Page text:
Seth Grahame-Smith is a smart man. He took something that millions already love and he widened its appeal. No easy task. Yet that's exactly what he accomplished with "Pride and Prejudice and Zombies," cleverly introducing the living dead into Jane Austen's story of a young woman's search for love and independence in early 19th century England. It's a remarkable effort on Grahame-Smith's part and a seamless fusion in its execution. And now it's going to be turned into a movie, produced by and starring Natalie Portman.
I think it's universally agreed that the presence of zombies elevates any work of fiction. The popularity of "Zombies" led to another Austen remix, Ben H. Winters' "Sense and Sensibility and Sea Monsters," but I think it's folly to shift the focus away from the walking dead. So with the Portman/adaptation news hitting the trades today, I got to thinking. What other literary classics might benefit from an infusion of those brain-eating terrors?
Lord of the Flies and Zombies
William Golding's classic novel, "Lord of the Flies," is one of my high school English class favorites. It tells the story of a group of British schoolboys who struggle to survive and create some semblance of orderly life after they are marooned on a tropical island. Rifts form between them, a separation occurs and violence ensues. Now imagine that the boys end up sharing their island with a lone zombie, or perhaps a small group of them. The "Beast" they live in fear of is a shambling brain-eater. Their killing of the pig has disastrous results, when the animal suddenly reanimates and gores Piggy. Poor Piggy... that kid can't catch a break.
The Glass Menagerie and Zombies
Tennessee Williams' highly regarded play, "The Glass Menagerie," doesn't seem at first like an ideal choice for zombification. The four characters we meet never stray beyond the borders of the home in which the story is set. Broaden your horizons a bit. Think "Night of the Living Dead." The story never leaves the house because the occupants are in fact trapped, surrounded by a marauding zombie horde. Jim O'Connor is no mere gentleman caller anymore; he's a potential savior, a heroic figure who fights his way through the horde in the hopes of freeing the trapped Wingfields. Instead of being engaged, he is bitten during his rescue attempt; Jim eventually leaves the family for fear of turning and killing them all. Touching.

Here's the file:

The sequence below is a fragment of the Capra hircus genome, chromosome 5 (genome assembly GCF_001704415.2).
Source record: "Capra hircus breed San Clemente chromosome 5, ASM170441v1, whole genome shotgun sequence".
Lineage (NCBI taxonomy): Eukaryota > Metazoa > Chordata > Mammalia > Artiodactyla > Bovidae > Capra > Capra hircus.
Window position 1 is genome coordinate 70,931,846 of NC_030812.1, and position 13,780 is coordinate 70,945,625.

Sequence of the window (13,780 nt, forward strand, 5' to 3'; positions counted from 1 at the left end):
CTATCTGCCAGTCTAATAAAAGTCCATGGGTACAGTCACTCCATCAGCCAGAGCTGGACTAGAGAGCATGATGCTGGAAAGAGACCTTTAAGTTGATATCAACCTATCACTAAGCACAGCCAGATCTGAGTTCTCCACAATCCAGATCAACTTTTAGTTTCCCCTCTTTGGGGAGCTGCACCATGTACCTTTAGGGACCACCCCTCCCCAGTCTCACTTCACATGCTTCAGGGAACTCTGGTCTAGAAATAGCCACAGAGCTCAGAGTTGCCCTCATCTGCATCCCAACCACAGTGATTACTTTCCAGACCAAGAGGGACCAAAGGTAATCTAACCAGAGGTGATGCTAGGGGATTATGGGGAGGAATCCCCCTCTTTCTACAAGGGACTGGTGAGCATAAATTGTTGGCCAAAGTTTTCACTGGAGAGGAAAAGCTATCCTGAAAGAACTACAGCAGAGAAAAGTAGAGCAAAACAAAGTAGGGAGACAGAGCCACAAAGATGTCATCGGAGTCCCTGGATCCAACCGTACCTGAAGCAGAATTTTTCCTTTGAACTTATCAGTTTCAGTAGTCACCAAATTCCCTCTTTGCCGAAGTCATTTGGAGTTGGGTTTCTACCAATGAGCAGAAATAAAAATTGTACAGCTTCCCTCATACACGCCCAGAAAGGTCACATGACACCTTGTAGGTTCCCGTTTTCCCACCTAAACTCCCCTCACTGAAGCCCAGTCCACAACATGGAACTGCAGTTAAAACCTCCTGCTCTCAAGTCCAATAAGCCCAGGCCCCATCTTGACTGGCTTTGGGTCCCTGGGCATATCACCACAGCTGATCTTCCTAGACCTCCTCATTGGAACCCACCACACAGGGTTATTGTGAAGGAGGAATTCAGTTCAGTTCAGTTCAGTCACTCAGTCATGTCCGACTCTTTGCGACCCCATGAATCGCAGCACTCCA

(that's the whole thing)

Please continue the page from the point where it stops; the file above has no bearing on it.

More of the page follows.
Romeo and Juliet and Zombies
William Shakespeare's "Romeo and Juliet," that classic story of star-crossed lovers. Can it possibly be improved upon? I daresay that zombies wouldn't just broaden its appeal, they would give it a happier ending. Think about it. Romeo's skulking becomes even more intense when he must slip through shadows to avoid both Capulets and marauding brain-eaters. And let's not forget: Tybalt slew Mercutio and Romeo slew Tybalt... now they're both hungry for flesh! (big ups to Rick Marshall for jogging the old memory) But the capper on it all, the tragic ending, can be seen in a new light when the star-crossed duo off themselves... only to reanimated and shamble off into the night, undead lovers for all eternity.
The Catcher in the Rye and Zombies
J.D. Salinger's "The Catcher in the Rye" at first seems like a problematic literary classic for zombification. Think harder. We're in "Day of the Dead" territory now. Holden Caulfield breaks free of his prep school and makes his way to New York City... only to find himself caught in the midst of a full-scale zombie uprising! Holden transforms from young, ignorant schoolboy to hard, bitter adult during his three days in the Big Bad Apple, his forced maturation the result of seeing -- and in some cases, being responsible for -- death on a grand scale. His allusions to being sick at the close of the book... well... poor Holden is bitten towards the end of his adventure, as he tries to share a last bit of quality time with his little sister. The lesson remains the same: push yourself to grow up too quickly, and the same might happen to you.
The Adventures of Tom Sawyer and Zombies
Look at that title. It fits perfectly. Tom Sawyer's adventures lend themselves perfectly to a zombie uprising. Things seem pretty quiet at first in the sleepy town of St Petersburg, Missouri. Tom bears witness to a few strange occurrences one day when he cuts school -- some dried blood pooled along the roadside, the mysterious disappearance of a few townspeople, mysterious moans heard off in the distance -- but he pays them no mind. Things get really real when Tom and his pal Huck Finn sneak into the local graveyard one night. They bear witness to a murder... which then goes zombie when the victim rises and consumes his killer. The town drunk is blamed for the act and arrested for his apparent act of cannibalism. Here's where the story goes completely off the rails, as St Petersburg is thrown into a bloody conflict pitting living against undead.